‘Not her father’s daughter,’ as they say. Not her mother’s either. Of us but somehow never ours. I sometimes have the nasty suspicion that I only loved her because I was supposed to love her. Such a serious little face. Very obedient—very correct—contented rather than happy.
Pretty Nurse Wilson interrupts this sour train of thought to inquire about the visit. When Cooper informs her that things went badly, she tries to console him; and when he inquires about the lately-demented Hartley, she declares that she will never give up on caring for him: “Even when he doesn’t know who I am, I’m not letting go. I’ll smile at him and I’ll make jokes to him and I’ll always call him Mr. Hartley.”
She leaves for a date with her “young man,” to be succeeded by Aylott, who is back from his walk. Disturbingly, he never made it to the candy store. Instead, taking a wrong turn at the gate, he wound up in an industrial park, confused and lost. Once again they must confront together—albeit jokingly—the approach of their decline. After a glass of whiskey and a desultory game of chess, they bid each other goodnight, bringing the first act to an end on a note of rueful melancholy.
Act II begins one month later, on the first Sunday in May. Once again it’s breakfast time, but on this Sunday morning Cooper believes he can feel something unusual in the air. Nurse Wilson confirms his suspicions when she informs him that one of the patients, Colonel Bruton, has died, adding another gloomy entry to the chronicle of life at the nursing home. After they banter about Wilson’s boyfriend, she goes off, and, just as in the first act, is succeeded by the dour Mrs Baker, who resumes her verbal sparring with Cooper. Except for the Colonel’s death, this Sunday in May is looking like a replay of April.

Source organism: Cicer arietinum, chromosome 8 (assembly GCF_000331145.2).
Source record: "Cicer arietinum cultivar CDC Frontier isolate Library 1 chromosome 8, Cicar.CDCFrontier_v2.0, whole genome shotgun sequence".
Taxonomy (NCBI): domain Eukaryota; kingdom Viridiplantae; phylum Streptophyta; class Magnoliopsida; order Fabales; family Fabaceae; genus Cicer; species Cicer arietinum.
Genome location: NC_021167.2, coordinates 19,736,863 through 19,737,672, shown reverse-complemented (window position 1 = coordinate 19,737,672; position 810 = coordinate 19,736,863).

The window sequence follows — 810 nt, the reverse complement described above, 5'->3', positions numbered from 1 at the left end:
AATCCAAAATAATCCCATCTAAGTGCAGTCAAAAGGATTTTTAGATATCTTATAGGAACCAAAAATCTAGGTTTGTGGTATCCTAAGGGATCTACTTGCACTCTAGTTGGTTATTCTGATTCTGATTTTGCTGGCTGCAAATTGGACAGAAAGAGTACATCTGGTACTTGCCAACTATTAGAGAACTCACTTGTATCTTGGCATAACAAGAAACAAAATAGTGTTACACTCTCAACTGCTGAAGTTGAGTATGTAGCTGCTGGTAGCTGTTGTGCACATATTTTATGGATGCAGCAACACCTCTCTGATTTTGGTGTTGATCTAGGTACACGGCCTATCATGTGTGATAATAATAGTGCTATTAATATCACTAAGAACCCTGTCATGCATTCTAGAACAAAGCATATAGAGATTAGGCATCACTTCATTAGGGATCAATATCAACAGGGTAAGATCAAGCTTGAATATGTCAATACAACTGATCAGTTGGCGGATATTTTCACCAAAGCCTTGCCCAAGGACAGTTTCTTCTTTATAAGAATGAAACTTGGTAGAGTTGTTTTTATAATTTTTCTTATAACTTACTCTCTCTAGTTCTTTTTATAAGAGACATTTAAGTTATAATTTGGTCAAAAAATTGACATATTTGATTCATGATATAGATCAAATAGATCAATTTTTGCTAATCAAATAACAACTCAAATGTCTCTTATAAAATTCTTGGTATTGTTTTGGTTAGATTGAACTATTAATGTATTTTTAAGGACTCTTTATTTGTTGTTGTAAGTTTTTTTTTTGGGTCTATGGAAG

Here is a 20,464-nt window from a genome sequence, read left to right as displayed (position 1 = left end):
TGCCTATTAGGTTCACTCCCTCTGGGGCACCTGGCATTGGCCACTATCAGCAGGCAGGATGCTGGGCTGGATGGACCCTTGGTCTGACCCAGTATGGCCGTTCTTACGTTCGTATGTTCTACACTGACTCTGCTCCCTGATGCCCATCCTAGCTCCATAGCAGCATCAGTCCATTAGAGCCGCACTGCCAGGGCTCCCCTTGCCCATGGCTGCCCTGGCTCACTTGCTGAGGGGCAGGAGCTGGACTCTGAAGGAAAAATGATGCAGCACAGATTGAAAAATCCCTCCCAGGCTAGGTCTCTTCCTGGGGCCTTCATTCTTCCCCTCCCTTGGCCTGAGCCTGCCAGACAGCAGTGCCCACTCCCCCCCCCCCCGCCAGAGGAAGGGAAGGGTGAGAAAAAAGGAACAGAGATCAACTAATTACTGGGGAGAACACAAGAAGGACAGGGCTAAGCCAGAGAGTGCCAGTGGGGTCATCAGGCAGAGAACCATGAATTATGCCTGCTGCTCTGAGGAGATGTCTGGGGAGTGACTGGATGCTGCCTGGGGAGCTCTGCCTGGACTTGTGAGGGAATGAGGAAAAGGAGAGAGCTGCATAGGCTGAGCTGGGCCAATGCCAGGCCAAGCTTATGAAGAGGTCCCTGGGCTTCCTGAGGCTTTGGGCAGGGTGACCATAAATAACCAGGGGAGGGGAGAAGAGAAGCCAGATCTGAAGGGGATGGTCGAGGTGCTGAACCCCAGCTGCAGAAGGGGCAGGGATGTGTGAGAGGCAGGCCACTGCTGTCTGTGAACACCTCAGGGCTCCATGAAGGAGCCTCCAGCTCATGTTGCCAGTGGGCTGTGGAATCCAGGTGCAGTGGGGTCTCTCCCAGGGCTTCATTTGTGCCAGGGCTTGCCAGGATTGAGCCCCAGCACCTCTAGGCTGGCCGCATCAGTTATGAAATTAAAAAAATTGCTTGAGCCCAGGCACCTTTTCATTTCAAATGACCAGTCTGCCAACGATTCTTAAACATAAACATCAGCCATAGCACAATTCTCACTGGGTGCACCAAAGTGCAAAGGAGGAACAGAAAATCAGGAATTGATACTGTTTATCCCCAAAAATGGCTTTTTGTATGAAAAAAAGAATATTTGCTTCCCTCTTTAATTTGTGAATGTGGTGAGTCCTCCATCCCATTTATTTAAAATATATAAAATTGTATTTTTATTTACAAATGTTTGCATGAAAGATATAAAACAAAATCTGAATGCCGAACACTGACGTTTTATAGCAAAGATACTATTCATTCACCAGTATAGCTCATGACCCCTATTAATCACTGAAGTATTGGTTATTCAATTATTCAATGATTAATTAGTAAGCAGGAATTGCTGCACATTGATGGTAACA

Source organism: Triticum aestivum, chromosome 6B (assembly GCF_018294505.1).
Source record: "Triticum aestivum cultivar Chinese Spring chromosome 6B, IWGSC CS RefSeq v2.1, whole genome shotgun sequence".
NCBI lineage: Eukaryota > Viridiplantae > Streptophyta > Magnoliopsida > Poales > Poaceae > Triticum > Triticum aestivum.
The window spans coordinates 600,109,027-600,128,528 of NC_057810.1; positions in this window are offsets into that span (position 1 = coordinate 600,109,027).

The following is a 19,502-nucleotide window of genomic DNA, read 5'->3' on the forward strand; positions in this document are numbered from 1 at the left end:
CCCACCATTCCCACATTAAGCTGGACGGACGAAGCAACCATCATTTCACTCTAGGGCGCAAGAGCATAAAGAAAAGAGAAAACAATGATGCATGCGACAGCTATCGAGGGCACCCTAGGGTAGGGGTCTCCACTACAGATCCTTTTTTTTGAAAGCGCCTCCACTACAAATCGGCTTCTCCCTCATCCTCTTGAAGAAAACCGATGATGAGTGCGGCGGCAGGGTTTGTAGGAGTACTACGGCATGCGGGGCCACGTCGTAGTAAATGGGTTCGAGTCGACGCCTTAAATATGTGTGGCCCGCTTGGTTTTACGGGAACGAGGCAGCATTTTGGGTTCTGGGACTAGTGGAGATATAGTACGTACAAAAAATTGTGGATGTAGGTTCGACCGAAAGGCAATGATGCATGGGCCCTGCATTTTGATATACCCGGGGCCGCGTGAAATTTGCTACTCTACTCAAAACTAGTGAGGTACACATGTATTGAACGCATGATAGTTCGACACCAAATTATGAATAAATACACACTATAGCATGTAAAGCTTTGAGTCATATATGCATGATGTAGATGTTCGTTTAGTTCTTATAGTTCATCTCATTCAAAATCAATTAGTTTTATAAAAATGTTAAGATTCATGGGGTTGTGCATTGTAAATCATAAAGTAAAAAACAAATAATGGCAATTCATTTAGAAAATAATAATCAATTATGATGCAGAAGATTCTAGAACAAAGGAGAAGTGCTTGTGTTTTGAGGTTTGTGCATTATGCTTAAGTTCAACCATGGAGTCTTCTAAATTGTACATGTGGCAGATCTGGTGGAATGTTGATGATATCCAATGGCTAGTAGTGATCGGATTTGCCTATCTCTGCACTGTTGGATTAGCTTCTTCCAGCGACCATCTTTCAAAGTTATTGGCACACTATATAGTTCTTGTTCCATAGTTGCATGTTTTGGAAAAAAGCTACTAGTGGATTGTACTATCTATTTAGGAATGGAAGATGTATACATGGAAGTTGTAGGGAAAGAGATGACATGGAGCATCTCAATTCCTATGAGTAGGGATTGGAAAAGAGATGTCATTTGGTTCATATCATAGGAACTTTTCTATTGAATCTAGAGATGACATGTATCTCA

But we do begin to see some noteworthy differences. For one thing, Aylott fails to make his morning visit. Or rather, he “appears in the doorway. . . . looks somewhat puzzled and goes” without being noticed by Cooper. His absence creates a kind of void in the morning, which Cooper decides to fill by taking a walk—a positive advance over his trepidation of a month earlier. With his walking stick over his shoulder—looking almost jaunty—he steps up to the door, and with a brave summons, “Well, come on, confidence,” he embarks on his adventure, bringing the first scene of the act to an end on a hopeful note.
The second scene finds Julia and Peter back for their monthly visit, arriving, as in the first act, at an awkward moment. This time, Cooper is asleep in his chair, presumably exhausted by his morning’s walk. Once again they have been delayed by parkway traffic, and once again things seem to be falling into the usual rut of mutual peevishness between father and daughter. But just as there were important departures from routine in the first scene, so there are changes in the interplay between Cooper and Julia. Exasperated by his constant sarcasm, she declares her long concealed resentment toward her parents: “I didn’t get close to either one of you,” she tells her father. “You always seemed so complete you and Mother. I sometimes felt I’d intruded just by being born. . . . I don’t feel you need me even now.”
Cooper is taken aback by this revelation, so much so that he lets his own emotional cat out of the bag:
COOPER. I do need you, but . . . ‘Big boys don’t cry,’ you see. . . . Some times I want to say, ‘I’m frightened.’ I want to say that I’m feeling very sorry for myself—and I want somebody to say they’re sorry for me.
Seeing the door to her father’s feelings finally open, Julia rushes eagerly through it, reversing years of estrangement. She even invites him to move into the spare room in their house, but Cooper doesn’t want to overdo the theme of reconciliation: “Let’s end the day on a winning note,” he says, happy to embrace the progress they have made and reluctant to jeopardize it by going too far too fast. And so, breaking with precedent, their visit ends on a happy note, with both father and daughter genuinely looking forward to the following month.
Nurse Wilson returns, bearing disturbing news about Aylott, who, she reveals, “had a small problem this morning. . . . a temporary dislocation.” Cooper immediately sees the darkest implications in this event, assuming it means that Aylott is going “off his trolley,” and that he’s about to join the “Zombies.” Wilson tries to reassure him that no such conclusions need be drawn, but the dark possibility hangs in the air.